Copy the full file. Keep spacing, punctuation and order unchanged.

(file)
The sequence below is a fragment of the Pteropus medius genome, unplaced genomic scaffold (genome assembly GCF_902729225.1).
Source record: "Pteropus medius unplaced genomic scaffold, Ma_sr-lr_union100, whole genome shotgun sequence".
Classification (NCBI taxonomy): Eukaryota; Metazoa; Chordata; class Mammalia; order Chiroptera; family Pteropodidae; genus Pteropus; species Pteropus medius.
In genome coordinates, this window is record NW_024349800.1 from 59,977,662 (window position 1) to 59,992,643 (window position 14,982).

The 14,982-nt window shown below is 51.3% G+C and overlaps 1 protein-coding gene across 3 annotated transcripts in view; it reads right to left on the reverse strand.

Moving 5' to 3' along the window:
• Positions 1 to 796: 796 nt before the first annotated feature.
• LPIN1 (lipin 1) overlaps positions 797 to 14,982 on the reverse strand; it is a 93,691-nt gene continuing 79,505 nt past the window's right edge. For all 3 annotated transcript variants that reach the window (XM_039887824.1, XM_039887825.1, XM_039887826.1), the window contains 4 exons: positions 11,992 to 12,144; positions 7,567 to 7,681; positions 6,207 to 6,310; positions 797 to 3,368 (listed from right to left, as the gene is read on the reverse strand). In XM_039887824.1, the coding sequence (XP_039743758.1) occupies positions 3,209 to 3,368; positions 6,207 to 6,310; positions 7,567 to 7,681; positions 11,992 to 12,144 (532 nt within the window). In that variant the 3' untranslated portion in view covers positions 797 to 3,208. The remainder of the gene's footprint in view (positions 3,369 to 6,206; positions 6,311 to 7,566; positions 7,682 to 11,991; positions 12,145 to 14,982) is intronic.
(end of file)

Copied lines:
The sequence below is a fragment of the Pteropus medius genome, unplaced genomic scaffold (genome assembly GCF_902729225.1).
Source record: "Pteropus medius unplaced genomic scaffold, Ma_sr-lr_union100, whole genome shotgun sequence".
Classification (NCBI taxonomy): Eukaryota; Metazoa; Chordata; class Mammalia; order Chiroptera; family Pteropodidae; genus Pteropus; species Pteropus medius.
In genome coordinates, this window is record NW_024349800.1 from 59,977,662 (window position 1) to 59,992,643 (window position 14,982).

The 14,982-nt window shown below is 51.3% G+C and overlaps 1 protein-coding gene across 3 annotated transcripts in view; it reads right to left on the reverse strand.

Moving 5' to 3' along the window:
• Positions 1 to 796: 796 nt before the first annotated feature.
• LPIN1 (lipin 1) overlaps positions 797 to 14,982 on the reverse strand; it is a 93,691-nt gene continuing 79,505 nt past the window's right edge. For all 3 annotated transcript variants that reach the window (XM_039887824.1, XM_039887825.1, XM_039887826.1), the window contains 4 exons: positions 11,992 to 12,144; positions 7,567 to 7,681; positions 6,207 to 6,310; positions 797 to 3,368 (listed from right to left, as the gene is read on the reverse strand). In XM_039887824.1, the coding sequence (XP_039743758.1) occupies positions 3,209 to 3,368; positions 6,207 to 6,310; positions 7,567 to 7,681; positions 11,992 to 12,144 (532 nt within the window). In that variant the 3' untranslated portion in view covers positions 797 to 3,208. The remainder of the gene's footprint in view (positions 3,369 to 6,206; positions 6,311 to 7,566; positions 7,682 to 11,991; positions 12,145 to 14,982) is intronic.